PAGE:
In 1965 The Home of Rest began its funding of equine veterinary scientific research with the aim of positively impacting horse health and welfare across the UK. This research continues to this day. The Home of Rest has worked tirelessly to improve the quality of life of horses, ponies and donkeys across the country. One of the ways we have achieved this is by giving grants to fund a wide range of projects that help improve horses’ health or welfare.
In 1888 we agreed to endorse an ‘air collar’ product which had cured the sore shoulders of one of our residents, ‘Black Bess’. From these small beginnings our funding has gone on to become one of the UK’s leading funders of non-invasive equine veterinary research.
Over the years we have been able to invest in providing top class clinical facilities in nearly all of the UK veterinary schools; an ongoing programme of postgraduate scholarship training and made an unparalleled contribution to ethical, cutting edge scientific research which has paved the way for major advances in the healthcare of horses worldwide.
The Home has supported ethical research projects into a wide range of equine diseases and ailments including laminitis, sarcoids, digital flexor tendonitis, periodontal disease, drug resistance in parasites, strangles, equine herpesvirus, colic, degenerative joint disease, grass sickness and sweet itch.
This research has led to real life impacts in horse welfare such as major breakthroughs in our understanding and diagnoses of Strangles. This highly contagious respiratory infection is the most commonly diagnosed infectious disease in horses worldwide. A grant from the Home helped the Animal Health Trust, the University of Cambridge and the Wellcome Trust Sanger Institute to sequence the genome of the bacterium which causes Strangles and to develop a blood test to diagnose the disease which is now in widespread use. This blood test can identify horses that are infected or carry the disease, so that they can be treated to prevent further spread of the infection. It is hoped that one day this research will also lead to an effective vaccine for the disease.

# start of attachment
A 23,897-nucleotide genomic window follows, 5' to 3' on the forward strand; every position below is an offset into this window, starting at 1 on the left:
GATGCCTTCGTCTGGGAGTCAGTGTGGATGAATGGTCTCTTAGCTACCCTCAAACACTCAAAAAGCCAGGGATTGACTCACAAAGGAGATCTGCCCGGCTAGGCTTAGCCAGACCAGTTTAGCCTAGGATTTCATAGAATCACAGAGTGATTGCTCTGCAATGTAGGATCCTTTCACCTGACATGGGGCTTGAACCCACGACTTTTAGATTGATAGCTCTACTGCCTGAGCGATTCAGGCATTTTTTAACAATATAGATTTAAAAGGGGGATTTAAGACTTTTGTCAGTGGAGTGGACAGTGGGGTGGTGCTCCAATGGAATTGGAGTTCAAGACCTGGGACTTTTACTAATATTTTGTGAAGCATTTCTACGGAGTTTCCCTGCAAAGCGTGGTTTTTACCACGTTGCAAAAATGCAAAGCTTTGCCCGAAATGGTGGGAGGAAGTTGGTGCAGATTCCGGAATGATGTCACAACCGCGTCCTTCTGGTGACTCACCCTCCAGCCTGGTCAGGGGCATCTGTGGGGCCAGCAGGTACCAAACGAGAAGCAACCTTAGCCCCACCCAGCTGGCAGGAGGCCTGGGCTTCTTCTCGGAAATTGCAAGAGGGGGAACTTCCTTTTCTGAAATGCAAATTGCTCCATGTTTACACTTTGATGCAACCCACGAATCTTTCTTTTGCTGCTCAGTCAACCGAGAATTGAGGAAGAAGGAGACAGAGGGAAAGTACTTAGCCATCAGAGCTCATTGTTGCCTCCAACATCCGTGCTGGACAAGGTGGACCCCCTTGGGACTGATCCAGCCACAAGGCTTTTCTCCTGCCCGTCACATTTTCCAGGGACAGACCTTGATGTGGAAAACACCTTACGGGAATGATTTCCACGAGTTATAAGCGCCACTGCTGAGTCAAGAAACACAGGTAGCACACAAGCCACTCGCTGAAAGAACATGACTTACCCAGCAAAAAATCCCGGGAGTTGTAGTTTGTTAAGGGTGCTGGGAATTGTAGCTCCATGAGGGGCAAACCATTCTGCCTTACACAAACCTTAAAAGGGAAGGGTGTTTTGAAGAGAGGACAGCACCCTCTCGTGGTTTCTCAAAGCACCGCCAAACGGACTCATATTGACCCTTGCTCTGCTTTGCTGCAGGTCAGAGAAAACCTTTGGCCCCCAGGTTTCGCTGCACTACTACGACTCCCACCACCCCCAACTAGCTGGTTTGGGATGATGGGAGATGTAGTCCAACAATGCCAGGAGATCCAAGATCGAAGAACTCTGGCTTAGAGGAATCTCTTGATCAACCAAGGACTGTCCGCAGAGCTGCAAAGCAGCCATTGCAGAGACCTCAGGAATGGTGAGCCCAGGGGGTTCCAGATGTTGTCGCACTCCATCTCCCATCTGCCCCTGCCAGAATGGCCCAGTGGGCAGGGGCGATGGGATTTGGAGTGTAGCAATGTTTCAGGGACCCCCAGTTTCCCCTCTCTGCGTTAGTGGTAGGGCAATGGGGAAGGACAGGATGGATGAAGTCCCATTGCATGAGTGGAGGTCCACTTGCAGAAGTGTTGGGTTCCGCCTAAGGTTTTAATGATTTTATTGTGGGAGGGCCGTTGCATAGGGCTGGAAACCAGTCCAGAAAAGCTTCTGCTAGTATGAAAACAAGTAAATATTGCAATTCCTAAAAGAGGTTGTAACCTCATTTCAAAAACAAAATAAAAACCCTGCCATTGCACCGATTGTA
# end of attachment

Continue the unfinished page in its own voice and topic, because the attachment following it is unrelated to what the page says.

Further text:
The role of the Home was also changing at this time – in the early days the majority of the residents were London cab horses. By the 1920s many of their roles had been taken by motor vehicles and most of our residents were cobs and ponies belonging to London tradesmen. After World War I we had provided retirement to our first Army horses – a well-earned rest for these loyal public servants.
Contrary to all expectations, the numbers of animals continued to increase; in 1968 the number of residents reached the hundred mark for the first time in the history of the charity.
The Home for Rest began to take in a wider variety of working horses including pit ponies and seaside donkeys. We even provided a few months respite for 16 huge Clydesdale horses, who appeared as winged horses in the 1983 film ‘Kroll’, whilst the film company found good homes for them.
In the 1970s the first of many Police horses came to us. Brave animals that had worked hard, often in terrifying situations. Today public service is a defining criterion for horses retiring to our Home of Rest. Police horses, military horses or those who have worked to improve the lives of disabled or disadvantaged children such as the Riding for the Disabled Association and The Horse Rangers form the core of today’s residents.